Antiviral-Resistant Fulminant Herpes Hepatitis in Pregnancy

Department of Obstetrics and Gynecology, University of North Carolina School of Medicine, Chapel Hill, North Carolina.
AJP Reports 10/2013; 3(2):87-90. DOI: 10.1055/s-0033-1343791
Source: PubMed


Fulminant herpes hepatitis with disseminated extrahepatic involvement in pregnancy is rare and carries a high mortality risk. Although acyclovir remains standard first-line therapy, effective management of acyclovir-resistant disseminated herpes simplex virus (HSV) in pregnancy remains elusive. We present a case of disseminated HSV resistant to both acyclovir and foscarnet, the first double-agent resistant case in pregnancy reported in the literature to date. In this case, therapeutic delivery was the ultimate treatment resulting in full recovery.

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Available from: Nancy C Chescheir, Aug 20, 2014
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    ABSTRACT: Herpes simplex virus (HSV) hepatitis by definition constitutes disseminated herpes simplex infection; it is rare, with only approximately 130 cases reported in the literature. Although HSV hepatitis typically occurs in immunocompromised hosts, pregnancy-especially the third trimester, has been identified as a risk factor for its development. This is likely because of the fact that humoral and cell-mediated immunity decrease throughout pregnancy and nadir in the third trimester with decreased T-cell counts and altered B/T lymphocyte ratios. Here, we report on a patient with HSV 2 hepatitis in a previously healthy 27-year-old woman in her 23rd week of pregnancy. She initially presented with nausea, vomiting, and abdominal pain and was found to have acute hepatocellular liver injury and a systemic inflammatory response syndrome. Broad-spectrum antibiotics and acyclovir were promptly initiated. Liver biopsy, serum DNA polymerase chain reaction (PCR) as well as a labial ulcer culture and PCR were all positive for HSV 2. The patient recovered completely; however, her fetus did not survive. Review of the literature emphasizes that presentation with disseminated HSV infection typically occurs in the third trimester of pregnancy. This report emphasizes that abdominal pain combined with fever and hepatic dysfunction in pregnancy should prompt immediate consideration of the diagnosis of HSV hepatitis. Furthermore, given the high mortality rate and effective treatment, empiric treatment with acyclovir should be considered early in all potential cases.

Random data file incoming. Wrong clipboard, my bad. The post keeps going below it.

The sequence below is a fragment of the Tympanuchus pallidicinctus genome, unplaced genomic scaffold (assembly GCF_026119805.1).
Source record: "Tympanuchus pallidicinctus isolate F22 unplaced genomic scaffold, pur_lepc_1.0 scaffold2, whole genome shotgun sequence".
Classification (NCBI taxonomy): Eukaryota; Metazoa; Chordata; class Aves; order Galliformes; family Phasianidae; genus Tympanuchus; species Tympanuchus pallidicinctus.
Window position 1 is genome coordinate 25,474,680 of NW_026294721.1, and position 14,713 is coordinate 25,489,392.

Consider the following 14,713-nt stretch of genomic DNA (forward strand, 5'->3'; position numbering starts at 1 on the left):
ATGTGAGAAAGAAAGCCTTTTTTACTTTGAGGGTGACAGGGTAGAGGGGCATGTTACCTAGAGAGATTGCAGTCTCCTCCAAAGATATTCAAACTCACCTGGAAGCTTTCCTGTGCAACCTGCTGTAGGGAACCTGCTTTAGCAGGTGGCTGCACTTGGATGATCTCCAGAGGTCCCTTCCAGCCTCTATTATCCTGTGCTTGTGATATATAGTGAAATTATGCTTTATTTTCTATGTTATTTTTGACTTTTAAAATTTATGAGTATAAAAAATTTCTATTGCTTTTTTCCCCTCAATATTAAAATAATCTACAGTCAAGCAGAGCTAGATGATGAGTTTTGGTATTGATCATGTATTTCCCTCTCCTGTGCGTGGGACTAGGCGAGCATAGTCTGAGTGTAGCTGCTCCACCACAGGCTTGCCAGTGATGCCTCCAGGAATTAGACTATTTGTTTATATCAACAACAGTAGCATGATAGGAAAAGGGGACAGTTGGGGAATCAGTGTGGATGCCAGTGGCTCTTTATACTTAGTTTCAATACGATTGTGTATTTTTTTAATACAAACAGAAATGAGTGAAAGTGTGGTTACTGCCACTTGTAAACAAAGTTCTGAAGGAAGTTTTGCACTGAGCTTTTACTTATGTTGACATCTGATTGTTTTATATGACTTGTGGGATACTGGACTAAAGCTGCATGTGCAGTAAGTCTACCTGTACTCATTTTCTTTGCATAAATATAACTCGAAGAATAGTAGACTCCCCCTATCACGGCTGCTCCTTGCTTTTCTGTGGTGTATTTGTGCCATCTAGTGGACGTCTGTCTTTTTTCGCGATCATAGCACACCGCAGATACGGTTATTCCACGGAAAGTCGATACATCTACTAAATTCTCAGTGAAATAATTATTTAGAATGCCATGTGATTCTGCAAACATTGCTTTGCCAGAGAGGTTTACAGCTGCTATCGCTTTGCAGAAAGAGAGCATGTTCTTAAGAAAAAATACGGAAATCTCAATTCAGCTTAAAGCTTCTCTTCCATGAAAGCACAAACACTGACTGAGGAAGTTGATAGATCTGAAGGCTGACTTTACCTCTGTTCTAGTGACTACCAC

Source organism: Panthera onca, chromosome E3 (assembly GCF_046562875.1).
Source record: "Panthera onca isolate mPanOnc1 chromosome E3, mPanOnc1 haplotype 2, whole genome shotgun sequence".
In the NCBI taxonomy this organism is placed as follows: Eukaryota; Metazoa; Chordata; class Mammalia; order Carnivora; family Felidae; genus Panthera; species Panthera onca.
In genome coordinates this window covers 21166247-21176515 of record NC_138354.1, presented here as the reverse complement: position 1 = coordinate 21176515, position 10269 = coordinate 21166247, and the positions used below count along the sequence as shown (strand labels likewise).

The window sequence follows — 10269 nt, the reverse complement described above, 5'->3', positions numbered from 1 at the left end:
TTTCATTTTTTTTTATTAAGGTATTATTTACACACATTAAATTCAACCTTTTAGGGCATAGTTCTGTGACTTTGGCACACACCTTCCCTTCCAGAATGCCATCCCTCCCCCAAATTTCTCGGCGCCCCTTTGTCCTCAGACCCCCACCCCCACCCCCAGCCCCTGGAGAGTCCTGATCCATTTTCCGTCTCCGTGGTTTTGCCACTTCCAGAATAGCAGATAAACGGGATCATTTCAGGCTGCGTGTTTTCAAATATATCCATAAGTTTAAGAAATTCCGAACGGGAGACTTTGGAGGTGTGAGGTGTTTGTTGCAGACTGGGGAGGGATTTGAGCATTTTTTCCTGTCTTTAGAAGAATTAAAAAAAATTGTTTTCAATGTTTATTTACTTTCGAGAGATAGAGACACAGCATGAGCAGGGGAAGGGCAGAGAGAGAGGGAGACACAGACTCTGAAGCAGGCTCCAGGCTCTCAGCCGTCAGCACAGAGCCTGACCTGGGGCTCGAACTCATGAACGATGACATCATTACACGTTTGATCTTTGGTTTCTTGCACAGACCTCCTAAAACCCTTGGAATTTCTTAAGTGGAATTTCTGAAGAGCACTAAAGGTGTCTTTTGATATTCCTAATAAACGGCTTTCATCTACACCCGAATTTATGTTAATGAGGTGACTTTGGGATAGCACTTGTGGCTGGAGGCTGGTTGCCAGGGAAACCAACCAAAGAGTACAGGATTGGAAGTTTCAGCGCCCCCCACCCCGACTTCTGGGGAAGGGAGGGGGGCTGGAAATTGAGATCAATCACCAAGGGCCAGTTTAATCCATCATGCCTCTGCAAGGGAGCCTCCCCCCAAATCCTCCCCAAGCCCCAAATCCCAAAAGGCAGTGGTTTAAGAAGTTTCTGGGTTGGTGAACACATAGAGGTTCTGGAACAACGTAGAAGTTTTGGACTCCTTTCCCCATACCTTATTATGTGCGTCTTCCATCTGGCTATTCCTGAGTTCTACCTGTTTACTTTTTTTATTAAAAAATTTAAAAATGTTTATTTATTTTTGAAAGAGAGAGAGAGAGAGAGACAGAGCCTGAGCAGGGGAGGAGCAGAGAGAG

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    ABSTRACT: Acute liver failure is a rare but life-threatening medical emergency in pregnancy whose true incidence remains unknown. Many cases of acute liver failure are caused by pregnancy-related conditions such as acute fatty liver of pregnancy and HELLP syndrome. However, acute deterioration in liver function can also be caused by drug overdose, viral infections, and an exacerbation of underlying chronic liver disease. This article provides an overview of the normal liver changes that occur during pregnancy, and summarizes the most common conditions and general management strategies of liver failure during pregnancy.
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